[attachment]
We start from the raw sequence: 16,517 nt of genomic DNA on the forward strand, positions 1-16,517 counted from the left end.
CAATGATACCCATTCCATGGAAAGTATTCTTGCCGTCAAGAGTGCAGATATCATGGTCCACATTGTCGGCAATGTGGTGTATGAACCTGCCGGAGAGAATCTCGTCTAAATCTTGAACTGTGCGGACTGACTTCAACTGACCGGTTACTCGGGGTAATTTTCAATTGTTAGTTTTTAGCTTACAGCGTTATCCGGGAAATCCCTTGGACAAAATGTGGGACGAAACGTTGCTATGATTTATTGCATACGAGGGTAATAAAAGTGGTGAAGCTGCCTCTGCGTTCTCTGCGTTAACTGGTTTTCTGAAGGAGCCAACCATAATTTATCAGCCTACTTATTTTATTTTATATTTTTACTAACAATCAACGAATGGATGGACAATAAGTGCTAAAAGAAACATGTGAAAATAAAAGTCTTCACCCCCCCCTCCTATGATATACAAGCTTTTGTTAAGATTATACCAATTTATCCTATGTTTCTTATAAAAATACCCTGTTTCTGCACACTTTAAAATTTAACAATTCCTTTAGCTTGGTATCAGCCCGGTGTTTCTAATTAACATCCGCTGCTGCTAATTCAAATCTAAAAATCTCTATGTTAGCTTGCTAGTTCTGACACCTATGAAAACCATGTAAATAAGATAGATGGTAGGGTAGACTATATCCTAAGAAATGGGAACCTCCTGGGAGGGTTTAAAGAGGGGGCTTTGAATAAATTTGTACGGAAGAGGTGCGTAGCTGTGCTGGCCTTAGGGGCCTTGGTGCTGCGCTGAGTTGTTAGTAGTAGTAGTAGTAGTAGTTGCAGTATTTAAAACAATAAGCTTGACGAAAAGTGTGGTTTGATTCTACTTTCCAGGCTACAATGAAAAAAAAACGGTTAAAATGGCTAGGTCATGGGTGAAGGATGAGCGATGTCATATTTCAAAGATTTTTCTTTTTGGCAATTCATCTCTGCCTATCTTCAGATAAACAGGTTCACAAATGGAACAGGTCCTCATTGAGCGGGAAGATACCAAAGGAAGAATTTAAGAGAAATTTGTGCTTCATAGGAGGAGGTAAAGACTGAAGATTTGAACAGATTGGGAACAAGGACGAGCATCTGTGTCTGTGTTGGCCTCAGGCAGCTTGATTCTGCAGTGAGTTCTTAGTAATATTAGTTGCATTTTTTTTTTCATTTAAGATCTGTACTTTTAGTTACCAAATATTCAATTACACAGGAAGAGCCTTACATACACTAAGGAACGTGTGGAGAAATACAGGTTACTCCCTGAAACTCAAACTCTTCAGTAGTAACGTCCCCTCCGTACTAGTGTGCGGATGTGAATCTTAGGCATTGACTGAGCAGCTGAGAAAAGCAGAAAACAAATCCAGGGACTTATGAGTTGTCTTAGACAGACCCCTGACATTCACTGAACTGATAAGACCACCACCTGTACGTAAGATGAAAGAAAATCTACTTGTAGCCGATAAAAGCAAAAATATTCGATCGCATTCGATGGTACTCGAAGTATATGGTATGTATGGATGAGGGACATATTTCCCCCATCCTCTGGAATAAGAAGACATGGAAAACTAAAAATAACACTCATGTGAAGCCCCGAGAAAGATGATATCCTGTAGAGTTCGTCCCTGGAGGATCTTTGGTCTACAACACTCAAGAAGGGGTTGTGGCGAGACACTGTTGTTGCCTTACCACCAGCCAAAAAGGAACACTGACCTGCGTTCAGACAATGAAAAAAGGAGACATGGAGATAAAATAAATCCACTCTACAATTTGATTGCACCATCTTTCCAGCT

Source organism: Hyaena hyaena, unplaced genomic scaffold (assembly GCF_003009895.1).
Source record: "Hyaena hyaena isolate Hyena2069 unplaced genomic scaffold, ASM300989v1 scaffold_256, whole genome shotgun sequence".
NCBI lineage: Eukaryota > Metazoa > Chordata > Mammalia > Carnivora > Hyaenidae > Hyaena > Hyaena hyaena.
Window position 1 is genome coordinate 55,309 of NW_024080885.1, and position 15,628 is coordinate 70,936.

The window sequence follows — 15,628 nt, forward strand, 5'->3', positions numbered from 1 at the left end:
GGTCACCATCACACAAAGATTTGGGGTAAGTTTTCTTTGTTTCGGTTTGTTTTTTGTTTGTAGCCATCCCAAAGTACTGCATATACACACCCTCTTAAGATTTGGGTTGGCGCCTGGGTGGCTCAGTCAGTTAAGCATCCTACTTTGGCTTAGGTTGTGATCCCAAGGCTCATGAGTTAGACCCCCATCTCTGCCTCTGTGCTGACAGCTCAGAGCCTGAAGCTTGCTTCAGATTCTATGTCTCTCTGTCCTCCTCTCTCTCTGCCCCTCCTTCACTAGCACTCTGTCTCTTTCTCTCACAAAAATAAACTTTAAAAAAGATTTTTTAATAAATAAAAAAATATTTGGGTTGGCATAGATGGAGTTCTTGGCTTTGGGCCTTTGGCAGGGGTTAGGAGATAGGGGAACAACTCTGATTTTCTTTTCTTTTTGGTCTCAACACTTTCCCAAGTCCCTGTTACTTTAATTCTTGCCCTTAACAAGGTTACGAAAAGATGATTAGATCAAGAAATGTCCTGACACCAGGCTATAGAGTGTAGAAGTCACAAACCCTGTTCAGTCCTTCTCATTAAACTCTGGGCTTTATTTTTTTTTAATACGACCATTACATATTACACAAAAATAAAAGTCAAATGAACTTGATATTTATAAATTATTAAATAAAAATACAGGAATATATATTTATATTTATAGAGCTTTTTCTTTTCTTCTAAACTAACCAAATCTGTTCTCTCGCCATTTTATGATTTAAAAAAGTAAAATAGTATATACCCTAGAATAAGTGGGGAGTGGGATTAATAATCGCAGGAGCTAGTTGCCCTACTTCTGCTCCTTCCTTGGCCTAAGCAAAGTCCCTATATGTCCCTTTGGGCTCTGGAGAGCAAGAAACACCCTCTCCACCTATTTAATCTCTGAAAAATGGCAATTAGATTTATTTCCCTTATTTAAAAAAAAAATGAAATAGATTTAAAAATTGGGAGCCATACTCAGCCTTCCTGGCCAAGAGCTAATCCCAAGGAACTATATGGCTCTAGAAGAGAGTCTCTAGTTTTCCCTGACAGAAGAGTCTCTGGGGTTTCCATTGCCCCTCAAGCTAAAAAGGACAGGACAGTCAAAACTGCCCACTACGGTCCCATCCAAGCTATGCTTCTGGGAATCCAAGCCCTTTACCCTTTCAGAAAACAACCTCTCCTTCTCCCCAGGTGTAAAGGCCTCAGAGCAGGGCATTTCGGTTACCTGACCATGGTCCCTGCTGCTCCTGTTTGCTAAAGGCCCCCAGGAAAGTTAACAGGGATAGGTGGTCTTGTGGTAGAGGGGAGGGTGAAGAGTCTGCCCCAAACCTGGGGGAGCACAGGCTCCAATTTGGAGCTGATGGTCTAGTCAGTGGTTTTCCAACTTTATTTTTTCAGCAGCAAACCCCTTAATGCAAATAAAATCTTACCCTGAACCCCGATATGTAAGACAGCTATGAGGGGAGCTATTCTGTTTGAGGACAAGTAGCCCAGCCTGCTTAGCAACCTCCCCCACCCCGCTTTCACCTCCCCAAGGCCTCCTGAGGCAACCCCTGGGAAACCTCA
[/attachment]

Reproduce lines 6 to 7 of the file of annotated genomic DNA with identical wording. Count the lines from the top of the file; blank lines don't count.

Window position 1 is genome coordinate 55,309 of NW_024080885.1, and position 15,628 is coordinate 70,936.

The window sequence follows — 15,628 nt, forward strand, 5'->3', positions numbered from 1 at the left end: